“We’re seeing extraordinary demand,” he said, adding that he’s been putting out urgent orders to his own suppliers. “People still need to eat.”
In eastern Montana, David Picchioni of Picchioni’s IGA in Forsyth said he’s seen days of record demand.
“I would bet that we sell more toilet paper this week than we did last year,” he said. A toilet paper shipment that arrived Wednesday morning was gone by 10 a.m., he added, even though the store limited customers to one pack each.
“I’ve never experienced that Black Friday mentality,” said Picchioni, who comes from a family that has been in the grocery business in Roundup for nearly a century.
In recent days, he’s seen customers come from as far away as North Dakota, he added.
“Sales would be even better if we had half the stuff they were looking for,” he said.
“What we’re seeing in the grocery store is not a reflection of the entire food system.”—Selena Ahmed, sustainable food systems professor at Montana State University
Both Drake and Picchioni said shortages at their respective stores mean customers have less choice. At the Bozeman Town and Country, Drake said, empty stretches of shelves mean some customers haven’t been able to buy their preferred brands. In Forsyth, Picchioni said, shoppers who normally buy bargain-priced IGA canned vegetables are resorting to more expensive Del Monte and Green Giant offerings.
As stores and customers navigate food shortages, MSU professor Ahmed said she’s most concerned about lower-income households and elders who don’t necessarily have the ability to stock up on food, people in lower-income rural and tribal communities in particular. She’s also worried about hourly workers in the food-service sector who are losing their paychecks as anti-coronavirus measures shutter their workplaces.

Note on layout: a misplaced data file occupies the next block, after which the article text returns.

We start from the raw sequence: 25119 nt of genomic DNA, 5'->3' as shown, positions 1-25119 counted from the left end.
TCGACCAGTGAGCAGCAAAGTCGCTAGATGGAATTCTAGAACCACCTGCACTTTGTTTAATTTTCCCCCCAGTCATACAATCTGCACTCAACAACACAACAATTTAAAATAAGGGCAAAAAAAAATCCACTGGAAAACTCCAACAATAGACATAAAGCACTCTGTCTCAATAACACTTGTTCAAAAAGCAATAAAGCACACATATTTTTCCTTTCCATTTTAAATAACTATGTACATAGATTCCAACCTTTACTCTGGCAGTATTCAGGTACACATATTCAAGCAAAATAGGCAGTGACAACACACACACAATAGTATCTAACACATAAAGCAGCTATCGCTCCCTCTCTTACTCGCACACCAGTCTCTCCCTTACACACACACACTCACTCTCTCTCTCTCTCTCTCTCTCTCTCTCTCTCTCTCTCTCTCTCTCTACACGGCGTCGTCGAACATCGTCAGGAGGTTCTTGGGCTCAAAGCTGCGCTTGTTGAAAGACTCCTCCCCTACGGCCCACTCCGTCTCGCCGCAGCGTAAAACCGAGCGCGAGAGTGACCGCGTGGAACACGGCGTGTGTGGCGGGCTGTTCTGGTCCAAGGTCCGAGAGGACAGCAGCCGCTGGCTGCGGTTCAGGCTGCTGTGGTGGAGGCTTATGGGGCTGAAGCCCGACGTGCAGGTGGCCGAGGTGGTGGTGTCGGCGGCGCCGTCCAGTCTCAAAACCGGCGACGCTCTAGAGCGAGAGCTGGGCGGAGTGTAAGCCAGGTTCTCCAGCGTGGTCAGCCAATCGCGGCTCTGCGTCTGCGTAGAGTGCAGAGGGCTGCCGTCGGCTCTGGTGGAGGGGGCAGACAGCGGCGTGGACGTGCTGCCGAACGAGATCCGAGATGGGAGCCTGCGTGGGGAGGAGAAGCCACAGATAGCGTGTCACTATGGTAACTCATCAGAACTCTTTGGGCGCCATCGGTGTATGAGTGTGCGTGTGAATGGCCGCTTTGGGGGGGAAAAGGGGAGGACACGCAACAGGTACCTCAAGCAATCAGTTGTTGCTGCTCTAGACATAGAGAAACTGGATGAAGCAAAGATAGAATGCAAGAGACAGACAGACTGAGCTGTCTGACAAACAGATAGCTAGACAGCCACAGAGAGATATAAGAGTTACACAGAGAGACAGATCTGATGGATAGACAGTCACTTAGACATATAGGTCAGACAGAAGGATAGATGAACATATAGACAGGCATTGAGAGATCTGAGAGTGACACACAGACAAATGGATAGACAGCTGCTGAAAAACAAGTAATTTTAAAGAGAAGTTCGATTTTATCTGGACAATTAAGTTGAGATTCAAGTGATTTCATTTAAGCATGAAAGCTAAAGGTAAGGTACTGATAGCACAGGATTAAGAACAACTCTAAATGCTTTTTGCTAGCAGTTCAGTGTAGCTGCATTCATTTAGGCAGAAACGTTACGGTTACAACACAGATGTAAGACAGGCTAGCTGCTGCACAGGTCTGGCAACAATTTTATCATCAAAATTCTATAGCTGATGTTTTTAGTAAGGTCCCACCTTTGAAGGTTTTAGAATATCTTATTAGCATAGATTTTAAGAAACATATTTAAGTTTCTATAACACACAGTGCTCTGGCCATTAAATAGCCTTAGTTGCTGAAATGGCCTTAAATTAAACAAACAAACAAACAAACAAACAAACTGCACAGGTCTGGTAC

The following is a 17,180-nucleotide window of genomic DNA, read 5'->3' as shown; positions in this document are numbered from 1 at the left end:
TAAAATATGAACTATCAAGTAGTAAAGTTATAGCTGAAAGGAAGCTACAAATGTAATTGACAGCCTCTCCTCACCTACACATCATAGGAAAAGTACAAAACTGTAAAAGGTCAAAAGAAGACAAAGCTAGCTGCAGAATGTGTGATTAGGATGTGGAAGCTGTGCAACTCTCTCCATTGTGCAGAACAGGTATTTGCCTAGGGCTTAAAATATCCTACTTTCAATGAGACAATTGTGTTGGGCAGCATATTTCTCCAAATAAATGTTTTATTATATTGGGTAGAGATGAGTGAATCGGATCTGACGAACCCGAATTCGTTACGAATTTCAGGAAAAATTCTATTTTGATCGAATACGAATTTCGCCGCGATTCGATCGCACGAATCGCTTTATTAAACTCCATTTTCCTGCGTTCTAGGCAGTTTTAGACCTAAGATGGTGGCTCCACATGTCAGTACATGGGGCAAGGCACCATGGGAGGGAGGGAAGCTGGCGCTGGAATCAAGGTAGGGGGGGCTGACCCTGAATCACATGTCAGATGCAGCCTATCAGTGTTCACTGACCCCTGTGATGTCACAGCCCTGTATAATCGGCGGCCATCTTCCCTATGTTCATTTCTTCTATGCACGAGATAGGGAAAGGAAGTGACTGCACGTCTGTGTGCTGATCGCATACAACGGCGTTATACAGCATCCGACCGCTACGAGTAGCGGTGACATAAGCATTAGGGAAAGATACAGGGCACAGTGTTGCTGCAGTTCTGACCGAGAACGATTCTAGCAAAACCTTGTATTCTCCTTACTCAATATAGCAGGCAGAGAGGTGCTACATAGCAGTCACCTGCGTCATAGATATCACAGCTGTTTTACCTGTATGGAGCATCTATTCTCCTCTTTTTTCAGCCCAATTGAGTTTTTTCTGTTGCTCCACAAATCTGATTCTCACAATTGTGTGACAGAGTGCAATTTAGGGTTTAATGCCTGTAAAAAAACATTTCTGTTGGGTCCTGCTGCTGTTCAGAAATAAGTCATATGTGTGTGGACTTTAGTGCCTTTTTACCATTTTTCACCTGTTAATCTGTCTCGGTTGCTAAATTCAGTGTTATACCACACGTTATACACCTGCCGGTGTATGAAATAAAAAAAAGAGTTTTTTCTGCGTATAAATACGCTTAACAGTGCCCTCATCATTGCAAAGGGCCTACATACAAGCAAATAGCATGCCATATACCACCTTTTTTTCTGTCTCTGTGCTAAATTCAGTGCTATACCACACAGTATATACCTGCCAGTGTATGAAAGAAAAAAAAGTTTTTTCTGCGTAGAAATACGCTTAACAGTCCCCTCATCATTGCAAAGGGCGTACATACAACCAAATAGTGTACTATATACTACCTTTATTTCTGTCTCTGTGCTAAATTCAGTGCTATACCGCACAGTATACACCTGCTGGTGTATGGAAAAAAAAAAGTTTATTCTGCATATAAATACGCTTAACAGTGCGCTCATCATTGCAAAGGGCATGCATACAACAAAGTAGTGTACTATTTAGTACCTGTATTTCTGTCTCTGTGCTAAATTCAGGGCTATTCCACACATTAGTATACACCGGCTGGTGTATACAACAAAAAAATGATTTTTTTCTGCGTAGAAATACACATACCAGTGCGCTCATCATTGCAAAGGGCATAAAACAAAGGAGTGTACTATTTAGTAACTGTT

If the coronavirus outbreak lasts long enough, she said, the concern becomes whether it begins to disrupt food production as illness or public health measures get in the way of planting or harvesting crops. For example, she said, she’s concerned about measures that restrict the movement of migrant farmworkers.
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Access to fertilizer and other agricultural inputs is also a concern. After President Trump announced the closure of the U.S.-Canadian border to non-essential travel Wednesday, for example, the Billings Gazette reported that Montana ag leaders have been working with federal agencies and the state’s congressional delegation to ensure that Montana farmers can import nitrogen from a major supplier in Alberta.
In the long run, Ahmed said, it’s highly processed foods with globalized manufacturing chains that are more likely to be disrupted than crops that are grown and processed closer to home. Even a product like canned tomatoes, she said, has multiple ingredients, each with their own supply chains ripe for interruption: the tomatoes themselves, any spices added by the manufacturer, and the cans in which they’re packaged.
In contrast, she said, lentils grown with local manure are a less vulnerable product.
“You have a lot more control,” she said.